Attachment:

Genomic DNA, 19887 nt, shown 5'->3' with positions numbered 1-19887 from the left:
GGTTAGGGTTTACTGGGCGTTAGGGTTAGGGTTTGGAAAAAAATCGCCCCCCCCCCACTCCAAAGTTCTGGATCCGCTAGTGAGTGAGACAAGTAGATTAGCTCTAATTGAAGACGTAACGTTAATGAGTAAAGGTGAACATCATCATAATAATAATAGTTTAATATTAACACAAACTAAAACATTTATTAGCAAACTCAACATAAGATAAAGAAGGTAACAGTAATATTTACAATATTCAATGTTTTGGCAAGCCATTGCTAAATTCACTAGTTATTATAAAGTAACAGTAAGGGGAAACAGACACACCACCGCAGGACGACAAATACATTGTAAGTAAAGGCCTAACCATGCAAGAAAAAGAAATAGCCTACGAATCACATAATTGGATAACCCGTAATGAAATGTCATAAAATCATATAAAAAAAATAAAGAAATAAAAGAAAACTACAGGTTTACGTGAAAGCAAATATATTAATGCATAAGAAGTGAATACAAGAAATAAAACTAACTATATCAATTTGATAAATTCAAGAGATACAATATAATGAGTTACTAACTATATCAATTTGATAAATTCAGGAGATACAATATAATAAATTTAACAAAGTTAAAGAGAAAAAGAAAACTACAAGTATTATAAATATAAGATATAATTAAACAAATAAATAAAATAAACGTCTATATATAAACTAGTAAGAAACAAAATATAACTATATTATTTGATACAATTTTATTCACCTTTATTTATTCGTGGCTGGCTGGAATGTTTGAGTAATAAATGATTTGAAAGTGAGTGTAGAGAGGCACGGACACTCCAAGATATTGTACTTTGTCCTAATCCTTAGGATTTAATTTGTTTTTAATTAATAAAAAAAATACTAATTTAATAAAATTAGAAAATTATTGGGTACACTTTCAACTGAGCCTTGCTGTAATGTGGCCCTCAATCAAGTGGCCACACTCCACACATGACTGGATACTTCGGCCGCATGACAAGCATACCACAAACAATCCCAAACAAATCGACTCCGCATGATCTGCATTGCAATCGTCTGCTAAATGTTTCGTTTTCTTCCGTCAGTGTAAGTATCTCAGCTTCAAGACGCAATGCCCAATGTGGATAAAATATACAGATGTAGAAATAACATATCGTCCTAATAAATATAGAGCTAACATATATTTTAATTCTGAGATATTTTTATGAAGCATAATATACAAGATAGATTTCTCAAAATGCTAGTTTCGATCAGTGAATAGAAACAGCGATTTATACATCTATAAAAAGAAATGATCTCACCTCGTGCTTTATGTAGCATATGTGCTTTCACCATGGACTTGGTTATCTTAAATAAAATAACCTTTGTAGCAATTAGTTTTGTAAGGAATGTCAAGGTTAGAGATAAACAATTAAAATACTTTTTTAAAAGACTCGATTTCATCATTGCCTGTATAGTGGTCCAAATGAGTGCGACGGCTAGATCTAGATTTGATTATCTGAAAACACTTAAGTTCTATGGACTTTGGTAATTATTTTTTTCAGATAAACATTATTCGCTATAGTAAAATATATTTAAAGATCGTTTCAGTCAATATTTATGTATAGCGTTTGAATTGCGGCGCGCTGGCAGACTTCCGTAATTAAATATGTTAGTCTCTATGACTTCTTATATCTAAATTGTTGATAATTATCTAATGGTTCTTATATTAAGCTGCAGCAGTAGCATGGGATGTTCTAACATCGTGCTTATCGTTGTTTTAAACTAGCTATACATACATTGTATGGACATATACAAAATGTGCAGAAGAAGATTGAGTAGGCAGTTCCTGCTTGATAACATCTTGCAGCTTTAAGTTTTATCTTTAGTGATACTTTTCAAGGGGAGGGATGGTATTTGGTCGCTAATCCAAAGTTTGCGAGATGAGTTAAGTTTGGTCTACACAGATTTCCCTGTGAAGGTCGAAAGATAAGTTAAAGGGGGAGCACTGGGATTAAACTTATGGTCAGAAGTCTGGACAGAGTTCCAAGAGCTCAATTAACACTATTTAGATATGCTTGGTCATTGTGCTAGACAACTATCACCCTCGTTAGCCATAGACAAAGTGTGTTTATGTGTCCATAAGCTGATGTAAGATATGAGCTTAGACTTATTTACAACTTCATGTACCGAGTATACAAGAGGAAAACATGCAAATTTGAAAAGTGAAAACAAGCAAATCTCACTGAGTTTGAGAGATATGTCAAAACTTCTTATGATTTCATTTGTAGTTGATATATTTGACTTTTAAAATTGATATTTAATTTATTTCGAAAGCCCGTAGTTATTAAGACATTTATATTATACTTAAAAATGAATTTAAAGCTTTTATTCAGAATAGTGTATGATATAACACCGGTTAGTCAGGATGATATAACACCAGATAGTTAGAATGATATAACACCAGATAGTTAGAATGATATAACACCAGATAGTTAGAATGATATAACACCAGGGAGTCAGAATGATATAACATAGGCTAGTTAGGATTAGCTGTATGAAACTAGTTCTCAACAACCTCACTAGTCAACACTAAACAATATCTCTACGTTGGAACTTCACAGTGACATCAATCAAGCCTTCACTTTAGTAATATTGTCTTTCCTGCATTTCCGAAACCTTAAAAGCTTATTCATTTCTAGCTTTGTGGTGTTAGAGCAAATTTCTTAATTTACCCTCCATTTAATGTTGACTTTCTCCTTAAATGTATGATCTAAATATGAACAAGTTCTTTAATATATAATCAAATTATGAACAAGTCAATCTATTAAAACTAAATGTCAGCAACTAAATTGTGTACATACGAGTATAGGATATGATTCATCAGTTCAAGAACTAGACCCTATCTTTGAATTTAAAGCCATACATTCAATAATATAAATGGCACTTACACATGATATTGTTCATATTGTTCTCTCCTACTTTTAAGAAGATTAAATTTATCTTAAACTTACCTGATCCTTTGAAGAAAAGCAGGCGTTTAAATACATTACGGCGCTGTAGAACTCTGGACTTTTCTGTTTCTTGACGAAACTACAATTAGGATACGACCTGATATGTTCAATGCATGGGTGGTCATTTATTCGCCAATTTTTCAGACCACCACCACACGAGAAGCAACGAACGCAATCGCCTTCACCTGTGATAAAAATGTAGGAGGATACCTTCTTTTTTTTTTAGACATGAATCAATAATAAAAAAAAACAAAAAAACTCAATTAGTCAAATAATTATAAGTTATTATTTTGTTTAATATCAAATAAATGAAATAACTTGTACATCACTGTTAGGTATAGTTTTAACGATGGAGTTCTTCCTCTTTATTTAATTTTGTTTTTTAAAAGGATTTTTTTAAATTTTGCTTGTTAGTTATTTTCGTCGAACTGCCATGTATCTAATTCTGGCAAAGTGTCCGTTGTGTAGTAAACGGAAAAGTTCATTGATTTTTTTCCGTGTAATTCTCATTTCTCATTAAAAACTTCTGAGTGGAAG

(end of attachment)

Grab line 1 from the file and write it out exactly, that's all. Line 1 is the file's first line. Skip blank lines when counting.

Genomic DNA, 19887 nt, shown 5'->3' with positions numbered 1-19887 from the left: